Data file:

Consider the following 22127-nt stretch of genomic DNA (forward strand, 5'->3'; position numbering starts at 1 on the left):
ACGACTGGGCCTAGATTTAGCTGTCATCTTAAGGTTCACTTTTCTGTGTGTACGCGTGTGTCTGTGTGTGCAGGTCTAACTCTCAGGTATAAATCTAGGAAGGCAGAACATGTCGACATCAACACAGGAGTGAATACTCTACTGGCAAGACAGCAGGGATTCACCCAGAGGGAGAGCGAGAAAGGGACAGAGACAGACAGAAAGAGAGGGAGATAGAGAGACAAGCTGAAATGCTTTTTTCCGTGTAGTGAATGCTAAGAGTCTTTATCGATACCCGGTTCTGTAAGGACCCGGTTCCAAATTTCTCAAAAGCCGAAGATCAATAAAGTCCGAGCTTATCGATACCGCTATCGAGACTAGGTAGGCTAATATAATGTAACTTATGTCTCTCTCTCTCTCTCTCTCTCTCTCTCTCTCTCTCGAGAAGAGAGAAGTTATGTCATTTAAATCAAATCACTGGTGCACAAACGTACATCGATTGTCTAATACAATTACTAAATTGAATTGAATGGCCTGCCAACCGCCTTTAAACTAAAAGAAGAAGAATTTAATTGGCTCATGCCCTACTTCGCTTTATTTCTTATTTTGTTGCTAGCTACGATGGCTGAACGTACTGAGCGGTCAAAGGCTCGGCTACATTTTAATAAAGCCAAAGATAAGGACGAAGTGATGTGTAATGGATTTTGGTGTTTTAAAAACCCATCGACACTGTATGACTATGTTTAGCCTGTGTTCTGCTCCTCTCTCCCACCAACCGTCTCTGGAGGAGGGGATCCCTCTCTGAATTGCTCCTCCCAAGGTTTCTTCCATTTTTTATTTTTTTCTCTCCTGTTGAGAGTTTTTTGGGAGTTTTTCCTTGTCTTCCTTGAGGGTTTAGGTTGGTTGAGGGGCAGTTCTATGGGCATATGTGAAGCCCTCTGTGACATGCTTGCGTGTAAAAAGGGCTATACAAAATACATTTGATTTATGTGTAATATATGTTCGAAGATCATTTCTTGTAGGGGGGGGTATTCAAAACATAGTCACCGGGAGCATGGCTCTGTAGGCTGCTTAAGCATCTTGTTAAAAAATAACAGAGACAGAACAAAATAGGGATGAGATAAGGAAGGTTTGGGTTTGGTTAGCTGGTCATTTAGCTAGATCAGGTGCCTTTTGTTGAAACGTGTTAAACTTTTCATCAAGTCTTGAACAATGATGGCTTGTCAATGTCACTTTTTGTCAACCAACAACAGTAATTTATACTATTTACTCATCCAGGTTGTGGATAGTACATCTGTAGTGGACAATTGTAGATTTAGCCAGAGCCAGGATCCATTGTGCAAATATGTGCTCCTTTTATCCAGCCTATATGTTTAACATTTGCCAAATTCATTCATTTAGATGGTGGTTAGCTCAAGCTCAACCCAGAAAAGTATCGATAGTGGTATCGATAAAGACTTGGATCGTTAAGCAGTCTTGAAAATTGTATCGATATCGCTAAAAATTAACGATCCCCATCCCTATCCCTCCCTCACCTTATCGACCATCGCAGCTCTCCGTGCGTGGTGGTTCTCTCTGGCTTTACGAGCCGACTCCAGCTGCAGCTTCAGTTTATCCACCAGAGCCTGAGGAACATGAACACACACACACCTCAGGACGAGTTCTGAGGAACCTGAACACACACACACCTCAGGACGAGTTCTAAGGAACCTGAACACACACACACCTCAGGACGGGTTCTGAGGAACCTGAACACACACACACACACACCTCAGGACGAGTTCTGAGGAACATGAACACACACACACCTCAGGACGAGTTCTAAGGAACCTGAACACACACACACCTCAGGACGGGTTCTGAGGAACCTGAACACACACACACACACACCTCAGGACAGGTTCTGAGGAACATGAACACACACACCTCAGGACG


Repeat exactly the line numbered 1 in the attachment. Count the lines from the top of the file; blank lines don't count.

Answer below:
Consider the following 22127-nt stretch of genomic DNA (forward strand, 5'->3'; position numbering starts at 1 on the left):